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Helping Australians Tread Right: Travel Corporation releases second Impact Report

The Travel Corporation (TTC) has released its second annual global Impact Report, which transparently tracks the progress of the group's five-year sustainability strategy, How We Tread Right (HWTR), initially launched in September 2020.

The Travel Corporation (TTC) has released its second annual global Impact Report, which transparently tracks the progress of the group’s five-year sustainability strategy, How We Tread Right (HWTR), initially launched in September 2020.

While TTC’s sustainable journey began many moons ago, 2020 saw the group formalise its 5-year How We Tread Right (HWTR) strategy, which includes 11 goals designed to advance a shared mission to Make Travel Matter for the group’s brands and collectively achieve net zero GHG emissions by 2050.

Sharing the global travel giant’s advancement over the last twelve months, TTC’s comprehensive Impact Report was illustrated in more colour to the Australian media at Re-Bar in Sydney, which appropriately is the world’s most sustainable and first permanent no-waste bar, built entirely from upcycled materials.

Put simply, TTC’s How We Tread Right strategy for universal good outlines initiatives to strengthen efforts that address climate action, sustainable food production, responsible consumption, diversity, equity and inclusion, and animal welfare, all of which take direction from The UN’s 17 Sustainable Development Goals (SDGs).

Neil Rodgers – Managing Director, Adventure World; Alice Ager – Managing Director, Uniworld; David Hosking – Chief Executive Officer, The Travel Corporation Australia; Toni Ambler – Managing Director Oceania TTC Tour Brands and Ben Hall, Chief Executive Officer, AAT Kings Group.

The evening featured an insightful panel discussing the latest sustainable traveller sentiment, emceed by trends expert Anna Thairs with Travel Corporation leaders David Hosking – Chief Executive Officer, The Travel Corporation Australia; Toni Ambler – Managing Director Oceania TTC Tour Brands; Neil Rodgers – Managing Director, Adventure World; Alice Ager – Managing Director, Uniworld and Ben Hall, Chief Executive Officer, AAT Kings Group.

The good news? Sustainability is more important than ever to Australian travellers, with half surveyed agreeing they are more informed about sustainable travel compared to five years ago and two in five people (40%) revealing that their values have changed in the past five years as sustainability and climate change issues have come to the forefront.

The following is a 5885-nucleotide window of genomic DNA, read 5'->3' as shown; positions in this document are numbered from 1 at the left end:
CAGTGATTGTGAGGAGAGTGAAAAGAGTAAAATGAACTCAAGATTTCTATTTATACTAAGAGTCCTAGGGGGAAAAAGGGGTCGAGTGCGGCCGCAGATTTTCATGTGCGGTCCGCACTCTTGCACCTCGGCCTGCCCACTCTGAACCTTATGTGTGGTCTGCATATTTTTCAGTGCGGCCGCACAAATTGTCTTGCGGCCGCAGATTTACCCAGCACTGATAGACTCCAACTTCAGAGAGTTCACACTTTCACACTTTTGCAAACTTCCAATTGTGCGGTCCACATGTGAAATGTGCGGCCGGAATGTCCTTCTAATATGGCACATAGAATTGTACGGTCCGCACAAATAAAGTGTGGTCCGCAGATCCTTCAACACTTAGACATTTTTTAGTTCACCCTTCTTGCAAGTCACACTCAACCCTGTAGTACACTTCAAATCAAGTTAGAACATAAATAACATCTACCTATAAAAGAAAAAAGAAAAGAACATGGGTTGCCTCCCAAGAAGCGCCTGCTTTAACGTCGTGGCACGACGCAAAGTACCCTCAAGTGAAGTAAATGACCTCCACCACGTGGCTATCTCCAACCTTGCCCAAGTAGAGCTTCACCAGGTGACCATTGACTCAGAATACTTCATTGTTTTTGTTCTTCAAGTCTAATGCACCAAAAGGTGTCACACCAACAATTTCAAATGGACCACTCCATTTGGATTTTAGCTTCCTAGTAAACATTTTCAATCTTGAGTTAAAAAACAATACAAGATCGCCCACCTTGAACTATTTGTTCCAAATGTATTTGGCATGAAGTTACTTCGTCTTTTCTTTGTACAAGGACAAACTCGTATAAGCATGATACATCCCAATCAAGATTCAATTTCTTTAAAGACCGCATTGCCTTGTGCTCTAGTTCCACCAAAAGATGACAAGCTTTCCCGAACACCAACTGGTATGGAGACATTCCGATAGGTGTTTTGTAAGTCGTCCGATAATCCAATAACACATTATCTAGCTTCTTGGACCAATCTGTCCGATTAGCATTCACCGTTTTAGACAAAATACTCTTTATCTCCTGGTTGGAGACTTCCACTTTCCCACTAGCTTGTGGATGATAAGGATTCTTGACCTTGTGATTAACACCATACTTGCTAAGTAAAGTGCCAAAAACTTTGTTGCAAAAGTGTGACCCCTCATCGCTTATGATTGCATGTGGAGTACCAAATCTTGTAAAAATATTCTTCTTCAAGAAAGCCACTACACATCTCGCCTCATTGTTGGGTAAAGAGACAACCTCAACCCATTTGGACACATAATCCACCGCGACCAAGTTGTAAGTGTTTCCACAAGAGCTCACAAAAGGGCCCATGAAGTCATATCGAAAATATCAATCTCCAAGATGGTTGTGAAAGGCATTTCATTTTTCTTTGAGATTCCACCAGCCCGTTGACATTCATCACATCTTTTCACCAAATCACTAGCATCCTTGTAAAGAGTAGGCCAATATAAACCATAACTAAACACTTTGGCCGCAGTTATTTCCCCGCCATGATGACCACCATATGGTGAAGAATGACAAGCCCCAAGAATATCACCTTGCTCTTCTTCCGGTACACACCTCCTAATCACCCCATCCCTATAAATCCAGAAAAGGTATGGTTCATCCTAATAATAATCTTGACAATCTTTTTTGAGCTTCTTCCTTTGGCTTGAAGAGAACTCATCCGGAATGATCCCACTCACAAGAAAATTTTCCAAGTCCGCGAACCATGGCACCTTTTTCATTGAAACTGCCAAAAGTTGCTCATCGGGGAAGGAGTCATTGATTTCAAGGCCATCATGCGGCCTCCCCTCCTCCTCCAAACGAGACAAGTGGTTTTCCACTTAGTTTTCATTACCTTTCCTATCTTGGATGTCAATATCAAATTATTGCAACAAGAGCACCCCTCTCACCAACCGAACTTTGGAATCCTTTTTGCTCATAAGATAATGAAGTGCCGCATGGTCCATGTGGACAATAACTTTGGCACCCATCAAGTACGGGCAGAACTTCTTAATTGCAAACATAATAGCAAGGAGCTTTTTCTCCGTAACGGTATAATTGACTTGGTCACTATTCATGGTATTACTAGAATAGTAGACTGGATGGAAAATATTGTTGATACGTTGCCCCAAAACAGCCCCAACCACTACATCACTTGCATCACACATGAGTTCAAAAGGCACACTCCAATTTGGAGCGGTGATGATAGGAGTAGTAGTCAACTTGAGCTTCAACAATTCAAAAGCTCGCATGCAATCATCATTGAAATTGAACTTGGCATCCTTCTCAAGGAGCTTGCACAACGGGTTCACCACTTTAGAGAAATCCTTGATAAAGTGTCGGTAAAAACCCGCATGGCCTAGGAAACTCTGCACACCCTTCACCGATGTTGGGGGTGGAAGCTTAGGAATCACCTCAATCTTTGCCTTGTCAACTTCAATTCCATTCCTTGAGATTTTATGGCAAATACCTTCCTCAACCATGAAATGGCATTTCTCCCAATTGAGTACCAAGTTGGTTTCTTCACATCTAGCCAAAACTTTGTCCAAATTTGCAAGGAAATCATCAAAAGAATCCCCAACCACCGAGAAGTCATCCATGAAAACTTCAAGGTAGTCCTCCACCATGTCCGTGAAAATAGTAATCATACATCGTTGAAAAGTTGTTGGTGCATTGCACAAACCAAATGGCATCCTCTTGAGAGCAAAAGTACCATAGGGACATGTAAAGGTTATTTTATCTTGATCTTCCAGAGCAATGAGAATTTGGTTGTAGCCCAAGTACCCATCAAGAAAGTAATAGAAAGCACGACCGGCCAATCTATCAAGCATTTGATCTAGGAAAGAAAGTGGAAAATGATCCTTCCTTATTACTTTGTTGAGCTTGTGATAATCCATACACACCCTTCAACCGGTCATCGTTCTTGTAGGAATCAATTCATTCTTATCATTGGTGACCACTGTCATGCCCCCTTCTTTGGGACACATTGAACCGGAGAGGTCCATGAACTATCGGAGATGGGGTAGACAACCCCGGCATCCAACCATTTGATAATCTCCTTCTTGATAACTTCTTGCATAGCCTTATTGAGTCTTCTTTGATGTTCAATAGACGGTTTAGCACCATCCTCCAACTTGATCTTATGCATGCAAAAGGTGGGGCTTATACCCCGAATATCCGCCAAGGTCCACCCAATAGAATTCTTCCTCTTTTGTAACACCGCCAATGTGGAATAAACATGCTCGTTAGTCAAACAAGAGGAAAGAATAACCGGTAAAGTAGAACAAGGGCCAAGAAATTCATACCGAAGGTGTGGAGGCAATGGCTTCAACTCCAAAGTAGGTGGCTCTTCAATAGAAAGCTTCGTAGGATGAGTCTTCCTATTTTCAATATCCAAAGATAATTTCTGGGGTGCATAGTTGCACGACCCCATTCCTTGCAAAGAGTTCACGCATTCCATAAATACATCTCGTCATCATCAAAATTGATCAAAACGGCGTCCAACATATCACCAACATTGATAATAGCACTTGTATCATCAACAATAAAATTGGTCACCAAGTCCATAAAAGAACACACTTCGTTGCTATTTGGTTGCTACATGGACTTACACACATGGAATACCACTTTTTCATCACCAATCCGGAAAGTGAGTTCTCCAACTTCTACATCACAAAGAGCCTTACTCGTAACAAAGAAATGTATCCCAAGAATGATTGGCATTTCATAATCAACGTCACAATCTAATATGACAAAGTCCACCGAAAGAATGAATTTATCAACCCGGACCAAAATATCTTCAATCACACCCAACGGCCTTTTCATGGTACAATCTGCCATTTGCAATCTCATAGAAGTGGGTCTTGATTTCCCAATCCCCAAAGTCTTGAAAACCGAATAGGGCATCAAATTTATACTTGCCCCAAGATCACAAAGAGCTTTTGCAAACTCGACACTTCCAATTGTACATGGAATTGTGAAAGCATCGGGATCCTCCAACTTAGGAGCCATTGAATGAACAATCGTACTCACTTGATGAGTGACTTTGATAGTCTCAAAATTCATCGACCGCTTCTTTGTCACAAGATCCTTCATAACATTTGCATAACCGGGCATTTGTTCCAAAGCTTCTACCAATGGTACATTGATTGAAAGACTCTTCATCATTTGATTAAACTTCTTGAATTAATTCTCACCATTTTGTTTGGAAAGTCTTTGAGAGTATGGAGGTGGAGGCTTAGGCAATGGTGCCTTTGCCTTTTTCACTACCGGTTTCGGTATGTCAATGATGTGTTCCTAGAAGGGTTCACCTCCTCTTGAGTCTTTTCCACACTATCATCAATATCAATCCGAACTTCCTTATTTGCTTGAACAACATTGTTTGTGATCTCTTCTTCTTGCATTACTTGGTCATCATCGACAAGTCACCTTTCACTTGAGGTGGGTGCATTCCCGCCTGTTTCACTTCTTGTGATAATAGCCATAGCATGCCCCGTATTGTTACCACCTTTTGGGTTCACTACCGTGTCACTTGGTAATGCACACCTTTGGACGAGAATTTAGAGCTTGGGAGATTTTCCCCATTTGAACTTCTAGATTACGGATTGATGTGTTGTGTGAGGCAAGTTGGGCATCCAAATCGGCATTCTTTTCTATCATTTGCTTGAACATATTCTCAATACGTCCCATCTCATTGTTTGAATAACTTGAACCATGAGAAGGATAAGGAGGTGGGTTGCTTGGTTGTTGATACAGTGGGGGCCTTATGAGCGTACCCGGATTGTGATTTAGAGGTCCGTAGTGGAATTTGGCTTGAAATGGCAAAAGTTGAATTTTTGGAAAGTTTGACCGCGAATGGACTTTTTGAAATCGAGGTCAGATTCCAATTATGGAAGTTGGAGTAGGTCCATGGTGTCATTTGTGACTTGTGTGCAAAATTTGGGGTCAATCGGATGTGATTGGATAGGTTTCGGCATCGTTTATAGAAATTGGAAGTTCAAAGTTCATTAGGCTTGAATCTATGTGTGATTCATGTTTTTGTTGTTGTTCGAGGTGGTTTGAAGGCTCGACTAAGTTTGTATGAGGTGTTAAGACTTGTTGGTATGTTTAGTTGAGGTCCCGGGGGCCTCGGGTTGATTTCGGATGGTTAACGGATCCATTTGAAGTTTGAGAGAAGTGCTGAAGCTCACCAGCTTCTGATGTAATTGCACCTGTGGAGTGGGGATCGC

Some of the other key sentiment findings shared on the night from TTC’s research included;

Australians want to travel more sustainably but still see cost as a barrier

A third of Aussies (33%) surveyed said they’ll travel in the next 12 months and will seek out the most sustainable option. Moreover, if sustainable travel isn’t possible, over a third of Australians (34%) would consider exploring more local options, and almost 20% (19%) would simply travel less or not at all.

Bringing some context to the research, Toni Ambler, Managing Director of TTC Tour Brands, Contiki, Trafalgar, Costsaver, Insight Vacations and Luxury Gold, said, “With a cost-of-living crisis, it’s no surprise that 53% of us say value for money is the most important factor when planning a holiday, but 69% believe sustainable travel comes at an additional cost.

“Doing the right thing doesn’t have to cost more; we have worked hard to integrate sustainable practices and experiences at no additional cost to our guests.

“Our Impact Report highlights that we now include at least one MAKE TRAVEL MATTER® Experience on 62% of itineraries across our Brands – this represents 571 immersive experiences designed to benefit a destination or community, educate our clients, and support the United Nations Global Goals for Sustainable Development.”

We want to book with tour operators that focus on sustainability

Solar-powered Xigera Safari Lodge, Botswana

One of the most significant achievements since TTC’s launch of HWTR is the replacement of their goal to become carbon neutral by 2030 with the more ambitious goal of reaching net zero GHG emissions by 2050, designed to address TTC’s impact on climate.

In 2022, TTC became the first global tour operator to have near-term, long-term and net zero targets validated by the Science Based Targets initiative and simultaneously launched an industry-leading Carbon Fund designed to enable investment in green technologies selected for their ability to decarbonise the business.

This, in addition to the nature-based solutions TTC supports through its philanthropic not-for-profit, The TreadRight Foundation.

GreenWave, regenerative ocean farming